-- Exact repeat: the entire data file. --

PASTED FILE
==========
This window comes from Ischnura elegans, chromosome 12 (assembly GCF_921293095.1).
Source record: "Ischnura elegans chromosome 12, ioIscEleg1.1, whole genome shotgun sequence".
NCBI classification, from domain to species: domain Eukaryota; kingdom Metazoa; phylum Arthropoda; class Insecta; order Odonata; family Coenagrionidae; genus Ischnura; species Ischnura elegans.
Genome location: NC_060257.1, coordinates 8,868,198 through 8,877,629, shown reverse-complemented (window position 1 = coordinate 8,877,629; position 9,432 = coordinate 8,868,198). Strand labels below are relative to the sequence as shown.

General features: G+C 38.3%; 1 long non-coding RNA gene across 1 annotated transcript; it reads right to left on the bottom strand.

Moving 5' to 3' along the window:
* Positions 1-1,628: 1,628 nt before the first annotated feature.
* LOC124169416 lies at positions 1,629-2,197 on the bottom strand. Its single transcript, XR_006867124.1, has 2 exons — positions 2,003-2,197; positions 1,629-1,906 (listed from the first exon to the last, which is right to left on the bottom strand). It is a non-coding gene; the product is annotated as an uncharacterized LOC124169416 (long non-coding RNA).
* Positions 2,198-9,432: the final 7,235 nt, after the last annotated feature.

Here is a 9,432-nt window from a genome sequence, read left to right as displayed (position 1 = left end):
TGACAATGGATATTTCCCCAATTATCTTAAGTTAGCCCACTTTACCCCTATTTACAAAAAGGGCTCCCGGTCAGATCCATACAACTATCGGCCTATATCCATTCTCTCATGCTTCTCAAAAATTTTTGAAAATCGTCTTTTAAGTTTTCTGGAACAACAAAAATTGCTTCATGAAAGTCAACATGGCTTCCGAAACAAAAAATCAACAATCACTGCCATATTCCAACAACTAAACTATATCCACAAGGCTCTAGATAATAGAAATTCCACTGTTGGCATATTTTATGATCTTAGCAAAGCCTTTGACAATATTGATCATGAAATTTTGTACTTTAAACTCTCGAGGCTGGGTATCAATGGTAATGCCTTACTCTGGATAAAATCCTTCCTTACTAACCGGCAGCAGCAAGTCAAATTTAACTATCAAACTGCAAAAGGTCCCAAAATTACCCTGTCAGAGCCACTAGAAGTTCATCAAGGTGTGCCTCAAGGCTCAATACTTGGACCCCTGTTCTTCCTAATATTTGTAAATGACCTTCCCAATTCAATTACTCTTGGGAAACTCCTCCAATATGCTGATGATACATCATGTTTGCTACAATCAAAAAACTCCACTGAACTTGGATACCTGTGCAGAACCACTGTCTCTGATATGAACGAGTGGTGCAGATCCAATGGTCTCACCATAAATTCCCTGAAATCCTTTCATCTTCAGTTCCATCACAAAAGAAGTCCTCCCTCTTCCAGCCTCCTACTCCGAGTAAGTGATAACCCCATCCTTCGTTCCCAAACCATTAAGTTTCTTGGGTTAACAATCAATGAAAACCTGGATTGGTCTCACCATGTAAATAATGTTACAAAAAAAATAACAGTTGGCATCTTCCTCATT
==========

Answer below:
This window comes from Ischnura elegans, chromosome 12 (assembly GCF_921293095.1).
Source record: "Ischnura elegans chromosome 12, ioIscEleg1.1, whole genome shotgun sequence".
NCBI classification, from domain to species: domain Eukaryota; kingdom Metazoa; phylum Arthropoda; class Insecta; order Odonata; family Coenagrionidae; genus Ischnura; species Ischnura elegans.
Genome location: NC_060257.1, coordinates 8,868,198 through 8,877,629, shown reverse-complemented (window position 1 = coordinate 8,877,629; position 9,432 = coordinate 8,868,198). Strand labels below are relative to the sequence as shown.

General features: G+C 38.3%; 1 long non-coding RNA gene across 1 annotated transcript; it reads right to left on the bottom strand.

Moving 5' to 3' along the window:
* Positions 1-1,628: 1,628 nt before the first annotated feature.
* LOC124169416 lies at positions 1,629-2,197 on the bottom strand. Its single transcript, XR_006867124.1, has 2 exons — positions 2,003-2,197; positions 1,629-1,906 (listed from the first exon to the last, which is right to left on the bottom strand). It is a non-coding gene; the product is annotated as an uncharacterized LOC124169416 (long non-coding RNA).
* Positions 2,198-9,432: the final 7,235 nt, after the last annotated feature.

Here is a 9,432-nt window from a genome sequence, read left to right as displayed (position 1 = left end):
TGACAATGGATATTTCCCCAATTATCTTAAGTTAGCCCACTTTACCCCTATTTACAAAAAGGGCTCCCGGTCAGATCCATACAACTATCGGCCTATATCCATTCTCTCATGCTTCTCAAAAATTTTTGAAAATCGTCTTTTAAGTTTTCTGGAACAACAAAAATTGCTTCATGAAAGTCAACATGGCTTCCGAAACAAAAAATCAACAATCACTGCCATATTCCAACAACTAAACTATATCCACAAGGCTCTAGATAATAGAAATTCCACTGTTGGCATATTTTATGATCTTAGCAAAGCCTTTGACAATATTGATCATGAAATTTTGTACTTTAAACTCTCGAGGCTGGGTATCAATGGTAATGCCTTACTCTGGATAAAATCCTTCCTTACTAACCGGCAGCAGCAAGTCAAATTTAACTATCAAACTGCAAAAGGTCCCAAAATTACCCTGTCAGAGCCACTAGAAGTTCATCAAGGTGTGCCTCAAGGCTCAATACTTGGACCCCTGTTCTTCCTAATATTTGTAAATGACCTTCCCAATTCAATTACTCTTGGGAAACTCCTCCAATATGCTGATGATACATCATGTTTGCTACAATCAAAAAACTCCACTGAACTTGGATACCTGTGCAGAACCACTGTCTCTGATATGAACGAGTGGTGCAGATCCAATGGTCTCACCATAAATTCCCTGAAATCCTTTCATCTTCAGTTCCATCACAAAAGAAGTCCTCCCTCTTCCAGCCTCCTACTCCGAGTAAGTGATAACCCCATCCTTCGTTCCCAAACCATTAAGTTTCTTGGGTTAACAATCAATGAAAACCTGGATTGGTCTCACCATGTAAATAATGTTACAAAAAAAATAACAGTTGGCATCTTCCTCATT